This Thursday, February 24, after fighting near the Chernobyl site in Ukraine, an adviser to the presidency announced that the country had lost control. Chernobyl now in the hands of the Russians, the situation worries.
Chernobyl fell into Russian hands. This Thursday, February 24, as Vladimir Putin launched a large-scale military operation in Ukraine, fighting took place near the Chernobyl site.
The place, in the north of Ukraine, was in 1986 the scene of the greatest nuclear tragedy that the world has known. Now, the plant’s damaged reactor is protected by a concrete screed and the site also houses a lot of radioactive waste.
“Cannot tell if the plant is safe”
This area therefore remains “highly contaminated” today. There is therefore great concern, especially since the intentions of the Russians are not clear. “It is impossible to say if the plant is safe”, announced this Thursday the Ukrainian official, according to his remarks reported by AFP.
Inevitably, such a decision arouses concern beyond the borders of Ukraine. Europe still has the terrible memory of the accident at the power station, the results of which are still controversial to this day.
In a statement, the International Atomic Energy Agency expressed concern. She indicates, following “the situation with great concern” and called “maximum restraint to avoid any action that would put the country’s nuclear sites in danger“.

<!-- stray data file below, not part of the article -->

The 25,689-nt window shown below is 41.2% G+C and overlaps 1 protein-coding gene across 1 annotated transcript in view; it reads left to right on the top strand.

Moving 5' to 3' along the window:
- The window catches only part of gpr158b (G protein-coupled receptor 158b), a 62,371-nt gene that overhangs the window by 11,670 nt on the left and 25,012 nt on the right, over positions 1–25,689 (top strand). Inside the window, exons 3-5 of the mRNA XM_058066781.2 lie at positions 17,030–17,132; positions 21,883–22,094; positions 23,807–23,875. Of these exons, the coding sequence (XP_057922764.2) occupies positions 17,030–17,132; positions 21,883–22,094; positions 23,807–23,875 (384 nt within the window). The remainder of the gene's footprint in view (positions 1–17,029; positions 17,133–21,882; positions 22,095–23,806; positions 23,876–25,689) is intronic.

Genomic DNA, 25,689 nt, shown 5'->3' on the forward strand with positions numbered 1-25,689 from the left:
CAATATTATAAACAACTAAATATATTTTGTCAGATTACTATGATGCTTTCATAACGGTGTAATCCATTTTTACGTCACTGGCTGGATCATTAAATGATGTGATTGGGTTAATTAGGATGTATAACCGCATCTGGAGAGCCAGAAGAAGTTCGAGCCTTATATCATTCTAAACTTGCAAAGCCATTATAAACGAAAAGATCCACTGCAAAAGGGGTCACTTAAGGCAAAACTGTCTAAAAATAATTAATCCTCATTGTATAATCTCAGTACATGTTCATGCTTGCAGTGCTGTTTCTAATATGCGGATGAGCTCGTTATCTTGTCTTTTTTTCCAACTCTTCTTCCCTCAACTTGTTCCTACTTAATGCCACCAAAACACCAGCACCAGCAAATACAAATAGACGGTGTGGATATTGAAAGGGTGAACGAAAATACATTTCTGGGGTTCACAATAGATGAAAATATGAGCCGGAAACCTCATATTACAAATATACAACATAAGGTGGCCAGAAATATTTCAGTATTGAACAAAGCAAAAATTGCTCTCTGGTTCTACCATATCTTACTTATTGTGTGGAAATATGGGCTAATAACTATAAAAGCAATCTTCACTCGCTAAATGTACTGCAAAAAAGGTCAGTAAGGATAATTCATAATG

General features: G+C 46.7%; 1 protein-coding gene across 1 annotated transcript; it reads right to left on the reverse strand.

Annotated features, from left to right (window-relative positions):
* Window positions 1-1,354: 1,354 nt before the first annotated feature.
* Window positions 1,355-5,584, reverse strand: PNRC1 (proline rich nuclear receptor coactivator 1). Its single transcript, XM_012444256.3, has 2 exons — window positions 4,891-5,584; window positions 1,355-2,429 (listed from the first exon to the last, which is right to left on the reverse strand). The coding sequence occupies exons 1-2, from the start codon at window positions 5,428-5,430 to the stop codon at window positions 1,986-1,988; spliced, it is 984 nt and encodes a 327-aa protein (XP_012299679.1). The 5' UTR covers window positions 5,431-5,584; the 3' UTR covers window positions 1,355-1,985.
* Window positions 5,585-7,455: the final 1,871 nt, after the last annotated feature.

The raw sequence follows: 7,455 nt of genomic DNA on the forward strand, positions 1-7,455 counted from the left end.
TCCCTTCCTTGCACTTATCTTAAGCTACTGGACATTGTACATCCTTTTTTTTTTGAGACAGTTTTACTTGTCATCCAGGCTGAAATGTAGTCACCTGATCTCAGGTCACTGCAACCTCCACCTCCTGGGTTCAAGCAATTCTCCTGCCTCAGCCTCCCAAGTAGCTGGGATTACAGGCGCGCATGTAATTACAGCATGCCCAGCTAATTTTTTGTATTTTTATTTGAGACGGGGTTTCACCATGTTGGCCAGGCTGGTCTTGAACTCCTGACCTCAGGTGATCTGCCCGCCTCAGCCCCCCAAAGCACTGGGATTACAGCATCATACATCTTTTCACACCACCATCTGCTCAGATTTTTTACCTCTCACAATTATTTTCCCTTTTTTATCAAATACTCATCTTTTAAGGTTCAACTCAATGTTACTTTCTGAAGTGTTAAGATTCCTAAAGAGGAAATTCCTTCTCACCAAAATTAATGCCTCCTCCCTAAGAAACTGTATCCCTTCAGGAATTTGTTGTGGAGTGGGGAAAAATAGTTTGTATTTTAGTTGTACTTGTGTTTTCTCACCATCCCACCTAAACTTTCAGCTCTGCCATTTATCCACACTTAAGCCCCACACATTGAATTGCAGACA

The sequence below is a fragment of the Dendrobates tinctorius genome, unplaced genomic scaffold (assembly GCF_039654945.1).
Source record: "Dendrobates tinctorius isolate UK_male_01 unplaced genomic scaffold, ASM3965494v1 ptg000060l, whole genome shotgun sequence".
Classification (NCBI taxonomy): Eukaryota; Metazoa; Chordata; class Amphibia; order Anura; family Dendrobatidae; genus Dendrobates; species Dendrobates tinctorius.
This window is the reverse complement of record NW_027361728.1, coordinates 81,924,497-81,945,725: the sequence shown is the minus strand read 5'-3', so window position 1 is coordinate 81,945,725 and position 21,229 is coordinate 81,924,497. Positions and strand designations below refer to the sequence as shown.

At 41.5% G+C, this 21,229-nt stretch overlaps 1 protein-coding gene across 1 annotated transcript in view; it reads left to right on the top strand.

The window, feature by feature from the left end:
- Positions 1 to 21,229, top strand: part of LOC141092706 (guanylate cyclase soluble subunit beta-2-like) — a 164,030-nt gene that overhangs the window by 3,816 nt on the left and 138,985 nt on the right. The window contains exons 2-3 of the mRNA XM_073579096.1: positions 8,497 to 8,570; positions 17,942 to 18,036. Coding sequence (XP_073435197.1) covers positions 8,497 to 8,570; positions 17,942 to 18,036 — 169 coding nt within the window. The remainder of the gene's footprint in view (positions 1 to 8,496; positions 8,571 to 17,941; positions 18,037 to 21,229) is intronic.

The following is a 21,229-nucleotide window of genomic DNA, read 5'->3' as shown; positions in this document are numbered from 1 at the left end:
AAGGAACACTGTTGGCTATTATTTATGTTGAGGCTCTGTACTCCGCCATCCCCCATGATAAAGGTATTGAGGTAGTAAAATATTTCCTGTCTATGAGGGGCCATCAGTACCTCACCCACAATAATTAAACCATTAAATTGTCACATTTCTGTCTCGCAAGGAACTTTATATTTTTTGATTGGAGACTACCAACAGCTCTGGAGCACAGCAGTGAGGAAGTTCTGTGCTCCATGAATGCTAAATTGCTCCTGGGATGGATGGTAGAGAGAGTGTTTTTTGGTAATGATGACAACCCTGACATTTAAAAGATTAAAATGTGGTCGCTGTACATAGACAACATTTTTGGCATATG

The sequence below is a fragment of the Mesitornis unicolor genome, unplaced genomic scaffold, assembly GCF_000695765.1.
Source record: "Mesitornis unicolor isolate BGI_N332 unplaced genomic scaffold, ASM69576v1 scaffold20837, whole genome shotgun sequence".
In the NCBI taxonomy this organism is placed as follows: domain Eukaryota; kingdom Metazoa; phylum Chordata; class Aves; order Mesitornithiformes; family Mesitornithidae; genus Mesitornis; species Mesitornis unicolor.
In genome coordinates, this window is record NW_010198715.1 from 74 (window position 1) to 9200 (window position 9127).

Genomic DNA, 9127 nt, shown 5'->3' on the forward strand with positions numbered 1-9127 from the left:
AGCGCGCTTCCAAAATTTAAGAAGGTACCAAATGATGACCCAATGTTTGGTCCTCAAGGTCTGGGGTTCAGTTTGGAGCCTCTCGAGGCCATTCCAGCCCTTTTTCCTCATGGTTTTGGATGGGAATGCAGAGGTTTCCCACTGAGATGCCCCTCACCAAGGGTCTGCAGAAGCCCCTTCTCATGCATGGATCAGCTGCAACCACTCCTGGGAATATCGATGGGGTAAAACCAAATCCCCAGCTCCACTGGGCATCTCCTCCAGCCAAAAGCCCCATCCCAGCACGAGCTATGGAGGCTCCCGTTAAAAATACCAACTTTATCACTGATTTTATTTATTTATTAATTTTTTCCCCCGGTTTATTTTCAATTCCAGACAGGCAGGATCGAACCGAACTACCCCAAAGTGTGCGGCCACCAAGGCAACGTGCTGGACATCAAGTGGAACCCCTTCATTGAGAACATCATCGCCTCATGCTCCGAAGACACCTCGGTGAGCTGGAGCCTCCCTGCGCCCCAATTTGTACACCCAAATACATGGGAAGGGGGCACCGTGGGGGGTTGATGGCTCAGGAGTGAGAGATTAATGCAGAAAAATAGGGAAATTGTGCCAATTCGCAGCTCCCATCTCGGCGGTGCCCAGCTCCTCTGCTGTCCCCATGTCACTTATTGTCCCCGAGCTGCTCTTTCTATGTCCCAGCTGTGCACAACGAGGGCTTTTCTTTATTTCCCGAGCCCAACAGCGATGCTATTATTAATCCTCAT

Risk of diffusion of radioactive particles
“If the depot was destroyed by artillery strikes from the adversary, radioactive dust would cover Ukraine, Belarus and EU countries,” Interior Ministry adviser Anton Gerashchenko said on Telegram. according to BFMTV.
Concretely, the risk today is not that of seeing the event of April 1986 reproduced. could cause the dispersion of radioactive particlesaccording to Yves Marignac, expert in nuclear issues at the Négawatt association, interviewed by France Info.
For the time being, it is difficult to assess what impact a dispersion of these particles would have, but experts are monitoring the levels of radioactivity very closely. If they were to increase too much around the site, this would, on the other hand, make the work of the agents who ensure the safety and maintenance of the area very complicated.